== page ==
James O’Callaghan’s Bodies-Soundings, winner of Musicworks’ 2014 Electronic Music Composition contest, is a highly suspenseful acousmatic piece in which sounds are partially diffused through tactile transducers (specialized speakers that transmit sound through any object to which they’re attached) that are attached to an acoustic guitar and a toy piano. The two instruments are not played but, instead, act as sounding bodies. The thought process and experimentation that led to the composition actually started with the piano—but not in the traditional way that some might imagine.
“I don’t play piano. I never studied an instrument at all,” says O’Callaghan, who grew up in Vancouver and has a bachelor of fine arts degree from Simon Fraser University. (He’s been based in Montreal since 2011, and received a master of music degree from McGill University in 2014.)  “Coming into composition without a traditional music background, I often found myself confronting the piano,” he continues. “It’s called the composer’s instrument—you can play an orchestral reduction on it, simulate the sounds of so many other things. But that idea just never made sense to me.”

This non-relationship (as he calls it) with the instrument was the starting point for his acousmatic work Objects-Interiors, which premiered at the 2013 Cluster New Music and Integrated Arts Festival in Winnipeg and won first prize in the Hugh Le Caine Awards category of the 2013 SOCAN Foundation Awards for young composers. In the setup for a performance of the piece, two loudspeakers are placed inside a piano, whose sustain pedal is weighed down. As O’Callaghan describes it, the piano’s resonant interior (wood and metal surfaces) and the sympathetic vibrations of its strings contribute to “an acoustic tincturing” of the sound material coming from the speakers.

O’Callaghan wanted to continue this kind of exploration with different instruments, and got his chance at the 2014 Cluster festival, where Bodies-Soundings premiered. As it turns out, the combination of acoustic guitar and toy piano came about by accident. “I’d promised Cluster a piece for acoustic guitar, which was my second choice after piano as an instrument that has a common cultural resonance,” O’Callaghan recalls. Cluster organizers had programmed a performance by concert pianist Xenia Pestova of miniatures for toy piano and electronics, and asked O’Callaghan if he would also like to compose a second piece using toy piano, since there would be a pretty snazzy one in the house. “It felt like a natural follow-up to Objects-Interiors—a junior follow-up—so I worked on two pieces for a while until they both seemed to be running through the motions of the same ideas. So I wrote one piece, which became about the interaction between these two instruments.” (O’Callaghan now owns a beat-up toy piano, used for the recording of the piece on this issue’s companion CD. “It’s missing a lid and legs—so, not the most attractive thing; but it’s almost better, because I can get inside of it to place the transducers.”)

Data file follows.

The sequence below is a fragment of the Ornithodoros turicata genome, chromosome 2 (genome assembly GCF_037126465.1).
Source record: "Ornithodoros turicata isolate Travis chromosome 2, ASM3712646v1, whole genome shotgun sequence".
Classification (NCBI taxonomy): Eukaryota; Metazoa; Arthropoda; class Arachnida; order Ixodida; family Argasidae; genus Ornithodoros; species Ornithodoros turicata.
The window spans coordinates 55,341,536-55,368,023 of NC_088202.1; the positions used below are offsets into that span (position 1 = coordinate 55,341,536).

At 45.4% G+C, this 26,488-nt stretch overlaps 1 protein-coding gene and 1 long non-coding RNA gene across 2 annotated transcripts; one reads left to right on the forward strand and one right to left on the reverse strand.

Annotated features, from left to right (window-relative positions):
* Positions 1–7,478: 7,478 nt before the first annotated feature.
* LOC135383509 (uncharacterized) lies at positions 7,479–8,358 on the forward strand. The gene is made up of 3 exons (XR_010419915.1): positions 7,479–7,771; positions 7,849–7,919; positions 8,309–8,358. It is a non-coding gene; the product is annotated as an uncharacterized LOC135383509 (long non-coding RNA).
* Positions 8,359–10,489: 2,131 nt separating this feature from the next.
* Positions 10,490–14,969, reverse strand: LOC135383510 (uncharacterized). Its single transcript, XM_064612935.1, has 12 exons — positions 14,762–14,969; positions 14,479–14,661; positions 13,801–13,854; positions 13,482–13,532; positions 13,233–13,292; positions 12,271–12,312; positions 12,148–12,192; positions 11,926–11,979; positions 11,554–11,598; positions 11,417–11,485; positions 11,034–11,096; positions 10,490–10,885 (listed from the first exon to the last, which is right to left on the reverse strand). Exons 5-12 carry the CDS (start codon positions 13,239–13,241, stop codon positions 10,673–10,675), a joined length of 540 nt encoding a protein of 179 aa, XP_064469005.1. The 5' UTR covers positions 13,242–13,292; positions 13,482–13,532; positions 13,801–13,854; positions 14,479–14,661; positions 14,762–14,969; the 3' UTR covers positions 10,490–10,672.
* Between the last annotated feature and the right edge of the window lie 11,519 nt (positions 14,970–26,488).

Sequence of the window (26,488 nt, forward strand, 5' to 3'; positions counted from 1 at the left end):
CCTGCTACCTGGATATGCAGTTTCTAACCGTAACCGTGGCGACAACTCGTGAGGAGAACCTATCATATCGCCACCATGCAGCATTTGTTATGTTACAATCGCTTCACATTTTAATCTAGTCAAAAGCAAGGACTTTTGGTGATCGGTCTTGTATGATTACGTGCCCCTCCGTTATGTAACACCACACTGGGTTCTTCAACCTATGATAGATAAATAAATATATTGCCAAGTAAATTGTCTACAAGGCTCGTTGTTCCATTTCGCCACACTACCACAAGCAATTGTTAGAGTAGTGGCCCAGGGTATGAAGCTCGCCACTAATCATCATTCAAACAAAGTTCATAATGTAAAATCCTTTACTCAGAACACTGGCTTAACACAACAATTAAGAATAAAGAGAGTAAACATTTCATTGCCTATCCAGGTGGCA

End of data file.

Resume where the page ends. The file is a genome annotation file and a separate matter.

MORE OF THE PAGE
The creation and organizing of the sound material in O’Callaghan’s recent acousmatic pieces (a third, Empties-Impetus, a partial diffusion through the instruments of a string quartet, commissioned by the Groupe de Recherches Musicales, premiered in Paris in January 2015) is an intuitive process. For Bodies-Soundings, he used sounds from field recordings gathered in various places—snapped twigs and celery stalks, footsteps in the snow, squeaking floorboards, wooden chairs and tables being shifted, breathing.  
In high school, O’Callaghan was more interested in visual art and theatre than music. At SFU, where interdisciplinary studies are encouraged, he took a class in electroacoustic music. It blew his mind. He then started studying instrumental composition more intensely. He has to his credit several pieces for full orchestra, most notably Isomorphia (for orchestra and electronics), a commission that was part of his 2013 residency with the National Youth Orchestra of Canada. In 2014, the work won the SOCAN Foundation’s John Weinzweig Grand Prize and received a Juno nomination for Classical Composition of the year. O’Callaghan also employs amplified objects in some of his compositions—Spinefold; Opinions (2014), for example, is a quartet for amplified hardcover books commissioned by Architek Percussion. 
While he intends eventually to pursue doctoral studies, O’Callaghan is enjoying his freedom from academic pressures—albeit with several commissions and projects already in process in 2015. 
FYI: To get a sense of how the transducer–instrument diffusion works in performance, check out the video of O’Callaghan’s related installation Acoustic Taxidermy: Guitar Quartet

Top photo of James O'Callaghan at performance of Objects-Interiors at Akousma 2014 by Caroline Campeau. Image of O'Callaghan at Winnipeg's Cluster festival in 2013 by Aaron Sivertson, Sightlines.